Moody's Investor Service further downgraded its rating on Argentina's government bonds to junk on Monday. According to the agency, the downgrade to "Caa1" from "B3" owes to the drop in official reserves and growing concerns over the country's ability to service its foreign debt. What's going on?
Argentina is going through a period of high uncertainty over its inflation rates, which grew to about 30% for last year -- one of the highest in the world. Since 2011, the country has established currency exchange restrictions as its citizens turned massively to the dollar to avoid the erosion of their savings. As a consequence, the country's reserves fell to $27.5 billion from a high of $52.7 billion in 2011.
The issue here is that Argentina does not currently have external funding options, so it has to rely on its official reserves to pay debt. Considering that the government faces dollar debt payments of more than $20 billion between 2014 and 2015, with the current level of reserves it will be tough to make those payments and maintain currency stability.
Will this affect Argentine Banks?
To address this question, let's take a look at three Argentine banks that trade on U.S. exchanges: Grupo Financiero Galicia (GGAL 0.66%), Banco Macro (BMA -0.06%), and BBVA Banco Frances (NYSE: BFR). These three banks are highly correlated and have recently posted their fourth-quarter results. Performance-wise, the strong devaluation in late January pushed their stock prices down, but since the beginning of February, prices have recovered.
Grupo Financiero Galicia is up 5.7% year to date. This is the No.1 private bank in Argentina, and it has shown a good performance in 2013. In fact, net income in pesos grew 67% in the fourth quarter year over year. Grupo Financiero Galicia's net income for the quarter represented an annualized return of 3.4% on average assets and 39.5% on average shareholders' equity. Not bad.
Banco Macro isn't in bad shape, either, continuing to show a strong solvency ratio with a 25.3% capitalization ratio in excess capital in the fourth quarter. This means that the bank's core equity capital compared to the total of all assets held by the bank weighted by credit risk is high, and thus the bank holds excess capital, making it solvent. In addition, the Bank's liquid assets remained at an adequate level, growing to 33.3% of total deposits -- the highest quarterly figure for the whole year. The bank's stock is up 4.2% year to date.
BBVA Banco Frances is showing the best performance of the three in year-to-date terms, up 8.6%. The bank's net financial income grew 36.6%, and its private-sector loan portfolio increased 28.1% in 2013. The institution has maintained excellent asset-quality ratios despite the increase in its non-performing loan ratio to 0.76% in the year and the deterioration of the economic environment that prevailed in the second half of the year.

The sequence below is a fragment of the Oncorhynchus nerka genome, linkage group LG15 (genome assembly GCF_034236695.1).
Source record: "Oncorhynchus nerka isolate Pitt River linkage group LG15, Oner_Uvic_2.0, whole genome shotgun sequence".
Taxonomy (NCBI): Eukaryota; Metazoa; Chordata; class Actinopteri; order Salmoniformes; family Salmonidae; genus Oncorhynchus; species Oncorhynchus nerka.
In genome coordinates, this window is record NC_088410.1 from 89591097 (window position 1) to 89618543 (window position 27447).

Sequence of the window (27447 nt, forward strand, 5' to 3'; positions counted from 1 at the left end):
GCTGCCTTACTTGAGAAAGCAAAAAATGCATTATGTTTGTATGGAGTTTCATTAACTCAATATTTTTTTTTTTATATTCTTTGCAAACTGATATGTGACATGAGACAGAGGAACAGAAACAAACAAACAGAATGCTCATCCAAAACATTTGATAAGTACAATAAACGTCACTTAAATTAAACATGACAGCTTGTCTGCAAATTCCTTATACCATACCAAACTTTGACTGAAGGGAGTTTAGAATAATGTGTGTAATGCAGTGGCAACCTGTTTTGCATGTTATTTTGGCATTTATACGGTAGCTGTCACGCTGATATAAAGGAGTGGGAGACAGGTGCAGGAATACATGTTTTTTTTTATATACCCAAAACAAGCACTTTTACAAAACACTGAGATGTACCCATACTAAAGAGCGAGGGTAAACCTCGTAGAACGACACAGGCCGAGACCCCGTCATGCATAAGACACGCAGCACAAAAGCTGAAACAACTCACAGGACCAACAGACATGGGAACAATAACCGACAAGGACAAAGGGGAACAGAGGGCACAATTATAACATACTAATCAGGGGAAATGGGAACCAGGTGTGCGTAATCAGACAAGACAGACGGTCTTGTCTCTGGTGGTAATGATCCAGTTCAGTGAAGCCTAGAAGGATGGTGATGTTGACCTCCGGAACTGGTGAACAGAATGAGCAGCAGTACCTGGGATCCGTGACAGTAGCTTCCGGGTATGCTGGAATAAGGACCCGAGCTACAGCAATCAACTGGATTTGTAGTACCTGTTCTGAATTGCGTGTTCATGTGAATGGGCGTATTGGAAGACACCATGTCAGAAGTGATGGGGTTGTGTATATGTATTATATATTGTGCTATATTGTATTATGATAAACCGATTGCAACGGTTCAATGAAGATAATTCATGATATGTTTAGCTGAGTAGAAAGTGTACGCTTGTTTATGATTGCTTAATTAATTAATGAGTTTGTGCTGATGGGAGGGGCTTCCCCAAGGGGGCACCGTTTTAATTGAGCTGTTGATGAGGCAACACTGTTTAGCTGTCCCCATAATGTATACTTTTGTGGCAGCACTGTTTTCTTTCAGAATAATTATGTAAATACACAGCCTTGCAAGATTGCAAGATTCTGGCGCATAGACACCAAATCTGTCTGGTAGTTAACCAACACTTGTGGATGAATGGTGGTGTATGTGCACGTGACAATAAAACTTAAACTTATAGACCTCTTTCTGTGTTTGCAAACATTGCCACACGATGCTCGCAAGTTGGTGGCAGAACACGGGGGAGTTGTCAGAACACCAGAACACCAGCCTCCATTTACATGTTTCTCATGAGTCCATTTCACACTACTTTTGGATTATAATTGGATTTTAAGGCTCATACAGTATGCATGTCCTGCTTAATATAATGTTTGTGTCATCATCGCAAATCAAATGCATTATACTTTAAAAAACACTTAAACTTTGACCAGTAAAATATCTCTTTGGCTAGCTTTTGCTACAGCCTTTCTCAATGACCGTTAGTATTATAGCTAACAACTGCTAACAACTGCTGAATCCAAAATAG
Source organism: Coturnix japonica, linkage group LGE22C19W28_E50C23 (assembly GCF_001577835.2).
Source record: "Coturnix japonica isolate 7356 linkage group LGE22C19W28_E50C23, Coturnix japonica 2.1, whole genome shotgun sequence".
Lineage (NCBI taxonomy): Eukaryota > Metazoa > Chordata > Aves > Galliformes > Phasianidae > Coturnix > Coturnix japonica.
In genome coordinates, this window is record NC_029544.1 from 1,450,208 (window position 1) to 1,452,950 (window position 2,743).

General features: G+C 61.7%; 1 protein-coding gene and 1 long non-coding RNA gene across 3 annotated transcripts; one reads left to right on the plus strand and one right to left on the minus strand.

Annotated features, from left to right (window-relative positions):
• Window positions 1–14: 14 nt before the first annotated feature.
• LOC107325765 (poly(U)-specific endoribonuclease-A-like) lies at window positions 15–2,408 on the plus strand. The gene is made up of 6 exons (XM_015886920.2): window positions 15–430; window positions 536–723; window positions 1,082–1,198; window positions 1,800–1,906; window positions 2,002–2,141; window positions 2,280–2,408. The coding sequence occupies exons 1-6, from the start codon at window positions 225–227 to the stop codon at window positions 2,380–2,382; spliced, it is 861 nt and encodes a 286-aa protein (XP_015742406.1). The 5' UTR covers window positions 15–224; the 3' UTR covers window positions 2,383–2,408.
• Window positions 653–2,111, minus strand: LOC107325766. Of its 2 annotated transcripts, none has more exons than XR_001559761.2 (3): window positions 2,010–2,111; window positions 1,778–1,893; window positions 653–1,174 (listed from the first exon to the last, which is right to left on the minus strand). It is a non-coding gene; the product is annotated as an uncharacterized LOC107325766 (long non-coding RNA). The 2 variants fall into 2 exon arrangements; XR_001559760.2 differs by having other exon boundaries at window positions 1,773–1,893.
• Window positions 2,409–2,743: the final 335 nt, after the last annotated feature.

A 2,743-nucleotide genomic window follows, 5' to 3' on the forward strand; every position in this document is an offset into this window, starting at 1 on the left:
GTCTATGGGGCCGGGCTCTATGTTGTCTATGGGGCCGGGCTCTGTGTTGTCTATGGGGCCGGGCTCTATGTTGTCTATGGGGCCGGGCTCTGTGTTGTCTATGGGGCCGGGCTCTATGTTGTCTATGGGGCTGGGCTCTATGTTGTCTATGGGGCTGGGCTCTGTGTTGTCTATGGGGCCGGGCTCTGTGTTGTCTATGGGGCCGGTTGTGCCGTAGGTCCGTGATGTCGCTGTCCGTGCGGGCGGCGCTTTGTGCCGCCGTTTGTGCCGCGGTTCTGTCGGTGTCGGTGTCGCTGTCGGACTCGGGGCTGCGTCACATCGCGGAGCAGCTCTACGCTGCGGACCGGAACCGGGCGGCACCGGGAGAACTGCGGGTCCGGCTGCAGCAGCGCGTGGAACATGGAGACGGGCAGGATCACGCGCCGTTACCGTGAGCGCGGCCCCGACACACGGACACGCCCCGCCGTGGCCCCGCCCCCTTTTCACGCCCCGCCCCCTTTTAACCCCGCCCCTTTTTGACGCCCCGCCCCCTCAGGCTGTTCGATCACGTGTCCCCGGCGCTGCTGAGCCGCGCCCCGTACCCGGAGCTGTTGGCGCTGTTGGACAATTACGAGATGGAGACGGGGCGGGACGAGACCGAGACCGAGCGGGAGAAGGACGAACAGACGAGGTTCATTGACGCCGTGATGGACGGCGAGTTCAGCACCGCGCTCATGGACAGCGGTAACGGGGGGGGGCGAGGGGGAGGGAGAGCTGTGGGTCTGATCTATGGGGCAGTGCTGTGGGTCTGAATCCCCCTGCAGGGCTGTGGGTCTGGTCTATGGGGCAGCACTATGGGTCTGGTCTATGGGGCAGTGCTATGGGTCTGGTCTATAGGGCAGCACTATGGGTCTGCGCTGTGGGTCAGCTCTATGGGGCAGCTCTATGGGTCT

As you can see, last year was not bad for Argentine banks, but the situation in the country remains complex, and it will certainly affect banks looking forward. Why? There are basically three government measures that give us a hint of what could happen. First, there's the increase in local interest rates, which is meant to capture excess liquidity in pesos and cool down the pressure on the exchange rate. Although this has worked and brought tranquility to the money markets, it makes loans more expensive and less attractive. Second, in early February the central bank limited foreign exchange holdings to banks, forcing them to sell their hard-currency-denominated assets and become a lot more exposed to the peso, elevating risks. Third, new restrictions on bank financing of foreign trade transactions will considerably reduce this business, which was big among grain producers and exporters.
It is true that the Argentine official reserves are free-falling and that there is an increased risk of not meeting foreign-currency debt-service obligations. But the country is also looking at ways to avoid a default by stabilizing the exchange rate and reenter the international debt market. In fact, some clear steps have been made toward this objective. This week the country won France's support in its debt disputes against the "Paris Club," an informal group of official creditors that could unlock future credit for the country. In addition, the country has changed its statistics methodology in order to better reflect its inflation rate. This step will prevent sanctions and improve Argentina's relationship with the IMF, which could also unlock fresh cash.
So far, these steps have worked, and the past two months -- after a 17% overnight devaluation of the peso -- have been relatively calm in terms of expectations. However, almost nothing has been done to ease the rising inflation pressure, and this could lead to another devaluation in mid-2014, starting a new vicious cycle of higher inflation and uncertainty for the peso.
Regarding the outlook for local banks, you have to understand that banking is a heavily regulated business, and in a country like Argentina, where problems are manifested mainly through its monetary variables, it will not be easy for local banks to maneuver the turbulent waters coming ahead.